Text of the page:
But wait - there's another source of information that you should mine. Your bug database.

Think about it for a minute. Where do you find bugs? New code is always suspect as you haven't seen how it behaves under test. But, where else should you look? In the code where you have found bugs in the past.[1] Odds are, this code, is complex, which means it may be hard to change or maintain without introducing new bugs, or it is subject to constant change as the application under test evolves from release to release, or maybe it's design is faulty, so it has to be repeatedly corrected, or maybe it's just plain buggy. By examining your bug database, you can get a good picture which components in your application have a checkered past.

However, you shouldn't stop there. What you want to do is to create a bug taxonomy[2] for your application.

The term "taxonomy" is typically used to describe the classification of living organisms into ordered groups. You should do the same thing with your bug database. Each bug probably contains information about the component or module in which the bug was found. You can use this data to identify the parts of the application that are at risk, based on their bug-related history. You also have have information as to the the types of bugs that you've found in the past. Maybe you'll find a pattern of user access permission problems, where classes of users are able to exercise functions that should only be available to admin users. Or maybe you'll find a pattern of security problems where new features failed to incorporate existing security standards. These are the areas in which you should invest time developing new tests.

OK, so now you have your past history of application specific bugs grouped into a classification that describes the history of your application. What can you do to make the taxonomy an even more effective testing tool? Move beyond the bugs themselves, to classify the root causes of the bugs, and then attack these root causes on your project. You may find that many bugs are caused by problems in your development, design, documentation, and even your test processes. For example, unclear requirements definitions may result in features incorrectly, or in unnecessary or invalid test environments being used. For an extensive bug taxonomy, including multiple types of requirements-related problems, see the taxonomy created by Boris Beizer in his 1990 book "Software Testing Techniques."[3] This is probably the best known bug taxonomy. It includes bug classifications based on implementation, design, integration, requirements and many other areas.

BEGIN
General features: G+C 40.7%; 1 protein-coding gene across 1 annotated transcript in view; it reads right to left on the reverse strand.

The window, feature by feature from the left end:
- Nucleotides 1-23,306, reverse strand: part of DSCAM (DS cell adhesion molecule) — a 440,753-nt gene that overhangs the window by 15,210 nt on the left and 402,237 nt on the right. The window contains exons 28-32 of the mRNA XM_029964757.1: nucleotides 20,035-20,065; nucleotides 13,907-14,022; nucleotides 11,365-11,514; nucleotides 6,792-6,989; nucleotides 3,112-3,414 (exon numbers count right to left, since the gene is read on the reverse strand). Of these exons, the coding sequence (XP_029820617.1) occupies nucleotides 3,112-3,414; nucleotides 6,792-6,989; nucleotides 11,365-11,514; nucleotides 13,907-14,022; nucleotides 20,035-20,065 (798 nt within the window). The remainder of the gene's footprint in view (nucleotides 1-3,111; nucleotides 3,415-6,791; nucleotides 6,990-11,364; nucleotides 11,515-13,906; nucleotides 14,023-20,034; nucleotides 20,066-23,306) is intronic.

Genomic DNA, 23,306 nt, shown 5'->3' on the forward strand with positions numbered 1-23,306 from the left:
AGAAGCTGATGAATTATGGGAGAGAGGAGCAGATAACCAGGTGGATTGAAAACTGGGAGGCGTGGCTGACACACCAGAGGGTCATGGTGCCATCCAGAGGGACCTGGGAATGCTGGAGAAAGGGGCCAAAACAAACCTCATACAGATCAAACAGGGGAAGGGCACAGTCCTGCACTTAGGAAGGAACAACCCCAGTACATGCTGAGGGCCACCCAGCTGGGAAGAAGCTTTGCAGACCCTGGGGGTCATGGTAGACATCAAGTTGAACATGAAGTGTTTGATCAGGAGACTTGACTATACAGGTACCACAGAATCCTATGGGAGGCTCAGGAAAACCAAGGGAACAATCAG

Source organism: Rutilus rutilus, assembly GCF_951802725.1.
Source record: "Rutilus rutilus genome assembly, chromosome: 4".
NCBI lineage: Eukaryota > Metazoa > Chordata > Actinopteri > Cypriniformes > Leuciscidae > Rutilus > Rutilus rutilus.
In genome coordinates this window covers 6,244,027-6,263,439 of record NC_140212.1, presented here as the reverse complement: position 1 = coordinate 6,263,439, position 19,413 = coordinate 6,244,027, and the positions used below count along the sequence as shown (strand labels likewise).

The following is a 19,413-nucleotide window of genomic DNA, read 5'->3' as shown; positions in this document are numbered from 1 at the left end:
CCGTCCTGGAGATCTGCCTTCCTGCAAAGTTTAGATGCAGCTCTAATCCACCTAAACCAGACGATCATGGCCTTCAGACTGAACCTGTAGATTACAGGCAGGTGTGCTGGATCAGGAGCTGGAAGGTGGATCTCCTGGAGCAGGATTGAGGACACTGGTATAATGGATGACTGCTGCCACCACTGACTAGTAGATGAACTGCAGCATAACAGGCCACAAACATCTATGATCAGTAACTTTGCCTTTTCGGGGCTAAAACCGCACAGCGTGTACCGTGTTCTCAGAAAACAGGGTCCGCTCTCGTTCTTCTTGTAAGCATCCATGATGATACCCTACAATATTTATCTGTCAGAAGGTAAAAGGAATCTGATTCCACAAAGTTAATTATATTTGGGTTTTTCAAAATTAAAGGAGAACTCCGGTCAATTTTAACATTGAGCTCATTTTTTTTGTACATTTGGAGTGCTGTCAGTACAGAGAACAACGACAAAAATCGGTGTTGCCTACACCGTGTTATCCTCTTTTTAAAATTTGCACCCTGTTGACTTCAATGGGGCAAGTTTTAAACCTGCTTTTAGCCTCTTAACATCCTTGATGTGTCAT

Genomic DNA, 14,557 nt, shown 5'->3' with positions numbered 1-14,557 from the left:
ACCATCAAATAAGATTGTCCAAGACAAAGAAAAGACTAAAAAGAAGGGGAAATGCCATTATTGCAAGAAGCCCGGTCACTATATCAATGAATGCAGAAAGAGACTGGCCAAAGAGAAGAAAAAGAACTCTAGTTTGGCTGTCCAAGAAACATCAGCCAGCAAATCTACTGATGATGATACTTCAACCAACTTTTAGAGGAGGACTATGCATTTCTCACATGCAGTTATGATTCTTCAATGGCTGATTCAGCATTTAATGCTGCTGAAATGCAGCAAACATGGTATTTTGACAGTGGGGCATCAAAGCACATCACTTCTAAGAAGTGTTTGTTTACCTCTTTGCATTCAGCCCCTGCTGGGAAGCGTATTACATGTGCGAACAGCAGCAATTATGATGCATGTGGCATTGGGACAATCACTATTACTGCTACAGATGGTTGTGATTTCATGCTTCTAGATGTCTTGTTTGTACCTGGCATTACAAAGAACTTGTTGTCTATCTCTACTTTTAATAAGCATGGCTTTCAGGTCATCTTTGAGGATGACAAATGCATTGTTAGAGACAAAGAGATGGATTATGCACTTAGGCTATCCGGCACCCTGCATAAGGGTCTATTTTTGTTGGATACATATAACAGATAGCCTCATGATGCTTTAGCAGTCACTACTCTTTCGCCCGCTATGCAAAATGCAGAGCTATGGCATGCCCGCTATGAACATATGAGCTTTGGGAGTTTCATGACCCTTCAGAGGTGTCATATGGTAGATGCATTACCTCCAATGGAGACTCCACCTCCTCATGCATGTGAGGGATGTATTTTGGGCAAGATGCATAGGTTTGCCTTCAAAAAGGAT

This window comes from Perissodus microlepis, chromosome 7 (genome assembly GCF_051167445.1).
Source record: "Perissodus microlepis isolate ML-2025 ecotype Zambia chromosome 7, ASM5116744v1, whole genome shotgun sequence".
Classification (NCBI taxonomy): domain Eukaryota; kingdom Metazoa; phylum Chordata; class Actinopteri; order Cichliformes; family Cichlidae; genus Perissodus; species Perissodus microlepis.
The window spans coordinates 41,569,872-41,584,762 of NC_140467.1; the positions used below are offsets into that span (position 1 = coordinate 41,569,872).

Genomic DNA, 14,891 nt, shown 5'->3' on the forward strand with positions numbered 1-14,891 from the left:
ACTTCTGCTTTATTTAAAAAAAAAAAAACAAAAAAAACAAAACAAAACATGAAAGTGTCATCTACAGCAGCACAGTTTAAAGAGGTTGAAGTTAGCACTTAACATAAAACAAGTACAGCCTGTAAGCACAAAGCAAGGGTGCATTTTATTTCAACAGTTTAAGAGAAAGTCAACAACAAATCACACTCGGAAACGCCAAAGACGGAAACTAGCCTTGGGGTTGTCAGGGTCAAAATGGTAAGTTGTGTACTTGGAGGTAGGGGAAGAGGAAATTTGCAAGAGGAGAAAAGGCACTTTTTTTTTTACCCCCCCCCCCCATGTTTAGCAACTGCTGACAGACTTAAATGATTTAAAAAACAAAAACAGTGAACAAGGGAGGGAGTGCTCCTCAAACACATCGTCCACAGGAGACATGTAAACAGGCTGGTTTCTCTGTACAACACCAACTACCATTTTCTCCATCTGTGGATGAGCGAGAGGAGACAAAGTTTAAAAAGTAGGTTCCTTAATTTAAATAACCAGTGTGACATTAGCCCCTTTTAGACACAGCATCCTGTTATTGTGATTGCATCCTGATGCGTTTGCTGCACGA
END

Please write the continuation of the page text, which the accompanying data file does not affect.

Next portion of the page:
But, don't stop there. What you have in your taxonomy is a representation of the bugs that you have found. What about the bugs that you haven't (yet) found? Take your taxonomy and use it as the starting point for brainstorming about the types of bugs that your application MAY contain. Expand your taxomony to not only describe what has happened, but what might happen. For example, if you have seen database connection related problems in the past, you could test to ensure that database transactions can be rolled back by the application when its database connection fails. Then take it one step further. If you're having problems with database connections failing, what about other server connections? What about the LDAP server that the application relies on for authentication? How does the application respond if that server is unreachable? Does the application crash, or does it generate an informative error message for the user?

How can you then use the taxonomy that you've built? Giri Vijayaraghavan and Cem Kaner identified another use for your bug taxonomy in their 2003 paper "Bug Taxonomies: Use Them to Generate Better Tests"[4]. Their suggestion is to use the big taxonomy as a check against your test plans. For any bug type that you can define, you should have a corresponding test in your test plans. In other words, if you don't have such a test, then you have a hole in your test planning.

To sum it all up, bugs are the goals of software tests and removing bugs from your product is the goal of your software testing. You shouldn't however look at the bugs as a final destination. They are also a persistent resource and as such, they are part of the institutional memory of your project. Building new tests based on these bugs should be part of your testing. Taking the bugs as a starting point, and expanding them into a taxonomy of both actual and potential bugs should be part of your effort to complete the always "unfinished agenda" of your future testing.


[1] Glenford Myers, The Art of Software Testing, p.11.


[3] Boris Beizer, Software Testing Techniques, 2nd edition (New York: Van Nostrand Reinhold, 1990). The bug statistics and taxonomy can be copied and used. I found it on-line here: